The recent reports of the suicide of two young Foxconn workers reminds us of some neglected issues facing an emerging China, namely, how to care for the increasing number of young migrant workers in cities. They are more educated than previous generations but have limited experience of dealing with life's adversities. Their mental well-being is therefore sometimes at risk.
These are the generation who grew up under the one-child population policy. They have been protected, sometimes overprotected. Their parents have tried to provide them with the best education, to give them a head start. But, at the same time, they have cosseted their children, thus depriving them of life's trials and failures that would help make them stronger and more resilient.
An estimated 120 million young people aged under 30 are part of this floating population. They work in different kinds of jobs, mainly in China's coastal regions. Every year, they return home for the Lunar New Year, creating what some have called the largest annual mass movement of people in the world.
These young people provide the constant supply of cheap, quality labour that sustains China's economic development.
Yet, in most cases, their well-being has been neglected or ignored; they are treated as commodities - valued only for their labour in the production process - rather than as human beings. Foxconn, the world's largest contract manufacturer, a listed company that counts Apple and Dell among its customers, employs more than 400,000 workers in Shenzhen alone, mainly young migrants.
A spate of suicides at Foxconn during a five-month period in 2010 triggered a public outcry at the working conditions and, as a result, the company moved to improve things, mainly by raising wages.
However, it seems that more money doesn't really rectify the deficiencies of the working environment: monotonous and routine work leads to a disconnection among workers that goes against the aspirations and preferences of most twenty-somethings. Pressure to meet quotas, no proper rest periods and a policy of no talking; all are not conducive to enhancing the mental well-being of any worker.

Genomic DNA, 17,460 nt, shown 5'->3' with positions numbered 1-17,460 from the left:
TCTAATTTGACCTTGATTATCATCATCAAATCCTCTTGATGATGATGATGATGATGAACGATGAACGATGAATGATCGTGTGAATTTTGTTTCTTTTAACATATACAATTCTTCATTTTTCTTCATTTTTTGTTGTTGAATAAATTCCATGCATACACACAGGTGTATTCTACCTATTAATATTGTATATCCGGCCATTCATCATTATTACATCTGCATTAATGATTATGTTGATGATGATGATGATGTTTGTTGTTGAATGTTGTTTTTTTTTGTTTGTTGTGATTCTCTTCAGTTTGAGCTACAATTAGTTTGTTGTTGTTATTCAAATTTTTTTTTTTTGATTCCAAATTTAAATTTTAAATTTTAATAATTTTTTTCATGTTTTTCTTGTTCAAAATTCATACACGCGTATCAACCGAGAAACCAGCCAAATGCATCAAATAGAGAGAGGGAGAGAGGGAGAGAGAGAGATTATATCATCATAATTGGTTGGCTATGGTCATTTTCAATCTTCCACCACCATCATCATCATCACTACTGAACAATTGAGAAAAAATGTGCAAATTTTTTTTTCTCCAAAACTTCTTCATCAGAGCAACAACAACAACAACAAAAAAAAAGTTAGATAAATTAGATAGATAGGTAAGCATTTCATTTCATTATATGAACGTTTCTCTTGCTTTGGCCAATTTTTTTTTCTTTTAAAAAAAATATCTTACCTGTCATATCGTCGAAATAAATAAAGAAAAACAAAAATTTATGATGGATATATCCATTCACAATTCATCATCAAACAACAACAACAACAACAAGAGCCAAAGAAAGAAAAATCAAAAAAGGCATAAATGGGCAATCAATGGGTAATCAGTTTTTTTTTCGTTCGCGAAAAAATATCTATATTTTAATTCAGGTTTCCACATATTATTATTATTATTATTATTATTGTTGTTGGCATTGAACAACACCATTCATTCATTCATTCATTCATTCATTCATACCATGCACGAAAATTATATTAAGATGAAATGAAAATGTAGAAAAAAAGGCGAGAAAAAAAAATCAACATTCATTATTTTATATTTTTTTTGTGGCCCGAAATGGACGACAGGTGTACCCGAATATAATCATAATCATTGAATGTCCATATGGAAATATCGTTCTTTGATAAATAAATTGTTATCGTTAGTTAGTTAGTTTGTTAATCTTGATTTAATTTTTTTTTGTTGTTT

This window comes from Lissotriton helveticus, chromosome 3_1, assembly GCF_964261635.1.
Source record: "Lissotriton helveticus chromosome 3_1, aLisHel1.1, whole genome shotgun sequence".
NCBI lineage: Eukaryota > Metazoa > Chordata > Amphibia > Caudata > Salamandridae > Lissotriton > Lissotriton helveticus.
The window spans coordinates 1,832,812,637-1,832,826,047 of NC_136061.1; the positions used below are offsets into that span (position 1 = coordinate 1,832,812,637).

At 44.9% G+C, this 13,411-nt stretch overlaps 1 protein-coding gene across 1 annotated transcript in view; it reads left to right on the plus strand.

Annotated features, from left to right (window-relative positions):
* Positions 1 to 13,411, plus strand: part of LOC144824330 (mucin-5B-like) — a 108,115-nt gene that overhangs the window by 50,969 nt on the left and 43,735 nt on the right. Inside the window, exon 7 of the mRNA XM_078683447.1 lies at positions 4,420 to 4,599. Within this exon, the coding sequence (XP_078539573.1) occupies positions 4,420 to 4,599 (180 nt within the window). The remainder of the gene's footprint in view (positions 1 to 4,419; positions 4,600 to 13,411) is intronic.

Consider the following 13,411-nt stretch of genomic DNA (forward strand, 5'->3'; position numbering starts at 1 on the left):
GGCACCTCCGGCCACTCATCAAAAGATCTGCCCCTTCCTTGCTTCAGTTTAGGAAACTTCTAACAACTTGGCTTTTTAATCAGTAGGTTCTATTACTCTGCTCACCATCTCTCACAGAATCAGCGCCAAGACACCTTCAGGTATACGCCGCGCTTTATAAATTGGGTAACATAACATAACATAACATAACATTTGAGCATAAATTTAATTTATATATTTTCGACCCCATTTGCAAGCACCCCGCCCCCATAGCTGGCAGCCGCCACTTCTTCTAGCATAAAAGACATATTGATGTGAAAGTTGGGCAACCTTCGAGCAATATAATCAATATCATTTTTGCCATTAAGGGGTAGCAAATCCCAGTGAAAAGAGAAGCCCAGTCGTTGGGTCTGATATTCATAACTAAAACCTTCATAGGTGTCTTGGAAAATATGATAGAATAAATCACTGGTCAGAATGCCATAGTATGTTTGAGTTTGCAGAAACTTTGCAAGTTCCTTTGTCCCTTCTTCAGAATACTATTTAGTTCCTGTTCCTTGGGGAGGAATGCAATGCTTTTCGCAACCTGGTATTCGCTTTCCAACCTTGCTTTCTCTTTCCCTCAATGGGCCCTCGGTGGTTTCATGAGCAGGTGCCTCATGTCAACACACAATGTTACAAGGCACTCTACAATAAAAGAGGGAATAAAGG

Studies have suggested that those who killed themselves might have had mental health and/or relationship problems not directly related to work. Yet there's no denying that a disconnected and pressurised work environment doesn't help a person who is struggling to cope with personal problems. There have also been claims that the company fired workers with suicidal tendencies.
For any company, corporate social responsibility is not just about how much you donate to charity; it is the responsibility of every company to make genuine efforts to improve employees' working environment and be responsible for their well-being. Any responsible employer has a duty to provide a safe working environment, and it extends beyond the physical aspect.
In Japan, there have been many documented cases of overworked Japanese killing themselves because of stress, and in some cases courts have awarded damages to affected families. The government is now looking at legislation to reduce such cases, possibly by introducing limits on overtime and health checks for workers, for example.
Unfortunately, the labour laws on the mainland - and in Hong Kong - don't provide adequate support for these hidden heroes who have sustained the nation's spectacular growth.
Our research also suggests that suicides can sometimes be the result of the "copycat effect" of cases reported in the media. During the 2010 Foxconn suicides, the Chinese government banned reports on the scandal and restricted internet searches, citing the negative influence of such reports on suicides as a reason.
Such a move might have been useful to stop the copycat effect, but, in the end, changes in social policy to improve migrants' working and living conditions are needed. Reform of the hukou household registration system, and the welfare and education system are long overdue.
For the government, let's hope that the latest reports of suicides are a wake-up call. For Foxconn and the like, it should be a reminder that a more humanist approach will work better. Indeed, there are reports that the company is relaxing its "no talking" policy during working hours.
Beyond such moves, companies should help to provide support to the vulnerable, especially if their problems are work-induced. Multinationals that can pay Chinese workers so little should remember that they can contract out the work, but not their responsibilities. Every person employed to produce a company's products should be treated with dignity.
By exercising control on our greed and learning to be more empathetic, we can create a better world for everyone. Protecting the weak and vulnerable is not only an investment; it is the best insurance for our future.
Paul Yip is a professor of social work and social administration, and director of the Centre for Suicide Research and Prevention, at the University of Hong Kong